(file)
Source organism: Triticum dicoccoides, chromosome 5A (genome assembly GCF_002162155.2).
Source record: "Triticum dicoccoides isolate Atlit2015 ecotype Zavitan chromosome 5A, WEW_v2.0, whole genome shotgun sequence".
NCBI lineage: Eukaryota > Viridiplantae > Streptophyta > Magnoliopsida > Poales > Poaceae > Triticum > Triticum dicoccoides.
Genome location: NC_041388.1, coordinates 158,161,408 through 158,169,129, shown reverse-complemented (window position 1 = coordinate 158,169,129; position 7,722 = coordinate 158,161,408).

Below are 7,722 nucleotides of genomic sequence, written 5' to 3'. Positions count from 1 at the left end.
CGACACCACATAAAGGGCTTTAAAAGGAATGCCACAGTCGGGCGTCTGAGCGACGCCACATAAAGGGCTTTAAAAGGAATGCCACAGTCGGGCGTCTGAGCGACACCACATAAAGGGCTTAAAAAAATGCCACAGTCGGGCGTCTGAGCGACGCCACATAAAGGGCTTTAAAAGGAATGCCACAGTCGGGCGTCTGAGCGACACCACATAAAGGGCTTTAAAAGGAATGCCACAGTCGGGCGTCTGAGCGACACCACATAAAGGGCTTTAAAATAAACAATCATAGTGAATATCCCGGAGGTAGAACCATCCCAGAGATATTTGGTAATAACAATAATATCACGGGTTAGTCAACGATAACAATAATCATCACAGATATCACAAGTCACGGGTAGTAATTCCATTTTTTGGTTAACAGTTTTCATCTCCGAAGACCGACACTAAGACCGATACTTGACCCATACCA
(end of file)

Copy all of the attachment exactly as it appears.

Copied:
Source organism: Triticum dicoccoides, chromosome 5A (genome assembly GCF_002162155.2).
Source record: "Triticum dicoccoides isolate Atlit2015 ecotype Zavitan chromosome 5A, WEW_v2.0, whole genome shotgun sequence".
NCBI lineage: Eukaryota > Viridiplantae > Streptophyta > Magnoliopsida > Poales > Poaceae > Triticum > Triticum dicoccoides.
Genome location: NC_041388.1, coordinates 158,161,408 through 158,169,129, shown reverse-complemented (window position 1 = coordinate 158,169,129; position 7,722 = coordinate 158,161,408).

Below are 7,722 nucleotides of genomic sequence, written 5' to 3'. Positions count from 1 at the left end.
CGACACCACATAAAGGGCTTTAAAAGGAATGCCACAGTCGGGCGTCTGAGCGACGCCACATAAAGGGCTTTAAAAGGAATGCCACAGTCGGGCGTCTGAGCGACACCACATAAAGGGCTTAAAAAAATGCCACAGTCGGGCGTCTGAGCGACGCCACATAAAGGGCTTTAAAAGGAATGCCACAGTCGGGCGTCTGAGCGACACCACATAAAGGGCTTTAAAAGGAATGCCACAGTCGGGCGTCTGAGCGACACCACATAAAGGGCTTTAAAATAAACAATCATAGTGAATATCCCGGAGGTAGAACCATCCCAGAGATATTTGGTAATAACAATAATATCACGGGTTAGTCAACGATAACAATAATCATCACAGATATCACAAGTCACGGGTAGTAATTCCATTTTTTGGTTAACAGTTTTCATCTCCGAAGACCGACACTAAGACCGATACTTGACCCATACCA